Origin of mureMiddle English muren ; from Middle French murer ; from Ecclesiastical Late Latin murare, to provide with walls ; from Classical Latin murus, wall: see munitions
river flowing west from the Carpathian Mountains into the Tisza in SE Hungary: 470 mi (756 km)
- (obsolete) wall
- (obsolete) husks of fruit from which the juice has been squeezed. Perhaps an old spelling of myrrh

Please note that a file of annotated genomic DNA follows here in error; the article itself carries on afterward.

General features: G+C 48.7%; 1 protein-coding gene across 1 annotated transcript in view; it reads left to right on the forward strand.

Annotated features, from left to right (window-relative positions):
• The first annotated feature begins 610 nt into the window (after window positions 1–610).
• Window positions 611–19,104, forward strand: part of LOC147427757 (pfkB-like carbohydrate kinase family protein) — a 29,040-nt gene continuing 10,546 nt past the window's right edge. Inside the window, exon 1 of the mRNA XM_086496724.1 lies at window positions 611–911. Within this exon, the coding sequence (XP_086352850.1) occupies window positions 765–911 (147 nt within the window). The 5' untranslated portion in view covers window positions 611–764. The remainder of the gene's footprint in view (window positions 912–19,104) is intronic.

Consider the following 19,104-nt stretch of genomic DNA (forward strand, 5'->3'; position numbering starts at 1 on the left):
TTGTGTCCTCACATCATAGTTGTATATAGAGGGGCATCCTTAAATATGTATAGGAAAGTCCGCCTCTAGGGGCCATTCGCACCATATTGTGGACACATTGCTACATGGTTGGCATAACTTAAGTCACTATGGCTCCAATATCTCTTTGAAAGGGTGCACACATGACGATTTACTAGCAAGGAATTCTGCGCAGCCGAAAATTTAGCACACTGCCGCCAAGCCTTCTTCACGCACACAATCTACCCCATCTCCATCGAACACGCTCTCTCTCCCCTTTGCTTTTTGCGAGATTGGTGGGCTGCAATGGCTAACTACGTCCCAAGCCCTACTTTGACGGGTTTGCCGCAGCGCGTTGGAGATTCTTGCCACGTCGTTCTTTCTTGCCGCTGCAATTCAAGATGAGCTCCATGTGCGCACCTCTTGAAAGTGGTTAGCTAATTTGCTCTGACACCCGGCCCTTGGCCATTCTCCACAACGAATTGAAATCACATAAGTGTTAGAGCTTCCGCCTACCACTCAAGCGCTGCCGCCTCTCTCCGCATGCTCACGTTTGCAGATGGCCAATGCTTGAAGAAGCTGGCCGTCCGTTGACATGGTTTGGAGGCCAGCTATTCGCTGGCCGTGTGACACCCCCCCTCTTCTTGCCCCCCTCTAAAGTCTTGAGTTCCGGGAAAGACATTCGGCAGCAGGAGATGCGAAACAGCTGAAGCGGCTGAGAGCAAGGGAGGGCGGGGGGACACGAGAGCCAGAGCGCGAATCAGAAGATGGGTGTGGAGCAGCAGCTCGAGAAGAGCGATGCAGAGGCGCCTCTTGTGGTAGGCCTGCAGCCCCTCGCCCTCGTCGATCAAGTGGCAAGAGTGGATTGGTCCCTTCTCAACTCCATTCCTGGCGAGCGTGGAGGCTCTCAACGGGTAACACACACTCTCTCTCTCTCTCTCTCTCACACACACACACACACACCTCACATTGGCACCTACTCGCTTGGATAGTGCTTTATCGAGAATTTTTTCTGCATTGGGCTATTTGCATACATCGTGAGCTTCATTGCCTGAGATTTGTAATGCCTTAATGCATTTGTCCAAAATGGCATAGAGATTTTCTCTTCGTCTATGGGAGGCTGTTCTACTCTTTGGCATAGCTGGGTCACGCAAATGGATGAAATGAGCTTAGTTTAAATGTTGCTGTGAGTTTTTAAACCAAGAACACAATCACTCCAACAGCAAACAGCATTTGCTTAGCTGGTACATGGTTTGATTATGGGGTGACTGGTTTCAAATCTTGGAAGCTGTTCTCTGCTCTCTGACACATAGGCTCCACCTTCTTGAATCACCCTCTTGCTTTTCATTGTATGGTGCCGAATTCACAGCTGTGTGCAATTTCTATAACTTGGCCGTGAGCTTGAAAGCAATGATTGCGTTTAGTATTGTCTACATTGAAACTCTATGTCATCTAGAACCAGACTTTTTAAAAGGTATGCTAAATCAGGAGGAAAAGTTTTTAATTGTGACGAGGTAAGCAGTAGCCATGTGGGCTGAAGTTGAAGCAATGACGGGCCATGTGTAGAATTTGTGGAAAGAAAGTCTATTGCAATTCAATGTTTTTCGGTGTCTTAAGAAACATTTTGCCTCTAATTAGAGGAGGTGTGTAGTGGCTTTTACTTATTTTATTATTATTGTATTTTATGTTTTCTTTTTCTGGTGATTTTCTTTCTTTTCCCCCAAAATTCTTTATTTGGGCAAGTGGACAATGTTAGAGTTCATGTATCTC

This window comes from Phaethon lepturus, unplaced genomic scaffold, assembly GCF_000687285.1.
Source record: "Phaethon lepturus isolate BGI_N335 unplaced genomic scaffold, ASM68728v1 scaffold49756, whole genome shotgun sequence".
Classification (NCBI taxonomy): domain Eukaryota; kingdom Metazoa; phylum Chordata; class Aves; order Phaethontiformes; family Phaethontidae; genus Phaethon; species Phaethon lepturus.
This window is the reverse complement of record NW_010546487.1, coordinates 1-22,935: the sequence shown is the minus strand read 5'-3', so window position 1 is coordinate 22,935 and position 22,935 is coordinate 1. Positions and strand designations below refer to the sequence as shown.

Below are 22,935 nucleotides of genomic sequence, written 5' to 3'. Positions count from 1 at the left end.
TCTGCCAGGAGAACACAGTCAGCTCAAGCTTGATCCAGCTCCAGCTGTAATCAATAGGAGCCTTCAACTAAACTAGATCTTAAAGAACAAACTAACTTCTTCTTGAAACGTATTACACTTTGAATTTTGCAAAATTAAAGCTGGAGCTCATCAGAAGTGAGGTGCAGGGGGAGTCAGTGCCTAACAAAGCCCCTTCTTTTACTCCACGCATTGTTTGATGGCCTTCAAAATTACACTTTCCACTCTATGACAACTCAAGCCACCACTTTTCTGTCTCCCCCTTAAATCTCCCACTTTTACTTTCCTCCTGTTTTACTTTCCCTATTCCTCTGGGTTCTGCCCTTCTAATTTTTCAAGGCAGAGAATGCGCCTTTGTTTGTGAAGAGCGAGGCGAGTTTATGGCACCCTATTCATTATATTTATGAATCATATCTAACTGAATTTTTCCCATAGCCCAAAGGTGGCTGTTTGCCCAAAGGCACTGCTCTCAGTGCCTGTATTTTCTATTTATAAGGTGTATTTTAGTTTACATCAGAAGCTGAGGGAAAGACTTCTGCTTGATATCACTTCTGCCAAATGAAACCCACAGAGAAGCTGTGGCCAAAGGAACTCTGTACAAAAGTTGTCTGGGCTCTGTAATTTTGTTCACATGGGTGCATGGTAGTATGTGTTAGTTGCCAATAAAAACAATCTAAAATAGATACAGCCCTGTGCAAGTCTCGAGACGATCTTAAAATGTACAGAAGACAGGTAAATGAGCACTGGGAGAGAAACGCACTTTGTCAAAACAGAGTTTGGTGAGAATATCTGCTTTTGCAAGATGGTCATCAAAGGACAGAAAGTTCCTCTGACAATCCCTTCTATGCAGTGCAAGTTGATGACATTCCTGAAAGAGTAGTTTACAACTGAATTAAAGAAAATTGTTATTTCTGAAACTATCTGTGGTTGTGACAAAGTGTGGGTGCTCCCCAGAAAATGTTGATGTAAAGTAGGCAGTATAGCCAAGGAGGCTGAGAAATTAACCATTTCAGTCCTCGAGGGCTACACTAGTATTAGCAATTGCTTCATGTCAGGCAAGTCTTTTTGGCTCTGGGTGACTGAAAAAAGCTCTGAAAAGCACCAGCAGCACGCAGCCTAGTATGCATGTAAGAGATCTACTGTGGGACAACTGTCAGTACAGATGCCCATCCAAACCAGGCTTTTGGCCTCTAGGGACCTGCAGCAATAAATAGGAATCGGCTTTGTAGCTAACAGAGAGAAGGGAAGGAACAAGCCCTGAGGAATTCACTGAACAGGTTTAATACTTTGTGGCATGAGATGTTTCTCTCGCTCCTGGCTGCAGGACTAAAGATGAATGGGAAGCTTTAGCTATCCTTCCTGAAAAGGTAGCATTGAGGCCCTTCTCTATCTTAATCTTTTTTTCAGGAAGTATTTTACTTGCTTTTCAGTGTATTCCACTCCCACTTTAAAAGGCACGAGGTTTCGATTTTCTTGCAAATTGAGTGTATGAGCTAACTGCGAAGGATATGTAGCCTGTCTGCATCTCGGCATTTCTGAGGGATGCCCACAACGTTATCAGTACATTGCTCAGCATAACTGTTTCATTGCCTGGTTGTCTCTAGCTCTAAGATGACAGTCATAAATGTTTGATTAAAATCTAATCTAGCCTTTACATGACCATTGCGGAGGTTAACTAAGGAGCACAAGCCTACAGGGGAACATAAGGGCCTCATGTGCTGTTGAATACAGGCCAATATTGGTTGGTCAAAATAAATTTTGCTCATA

- (obsolete) mural (as a postmodifier)
(third-person singular simple present mures, present participle muring, simple past and past participle mured)
- (obsolete) to wall in or fortify
- (obsolete) To enclose or imprison within walls.
- The five kings are mured in a cave. "” John. x. (Heading).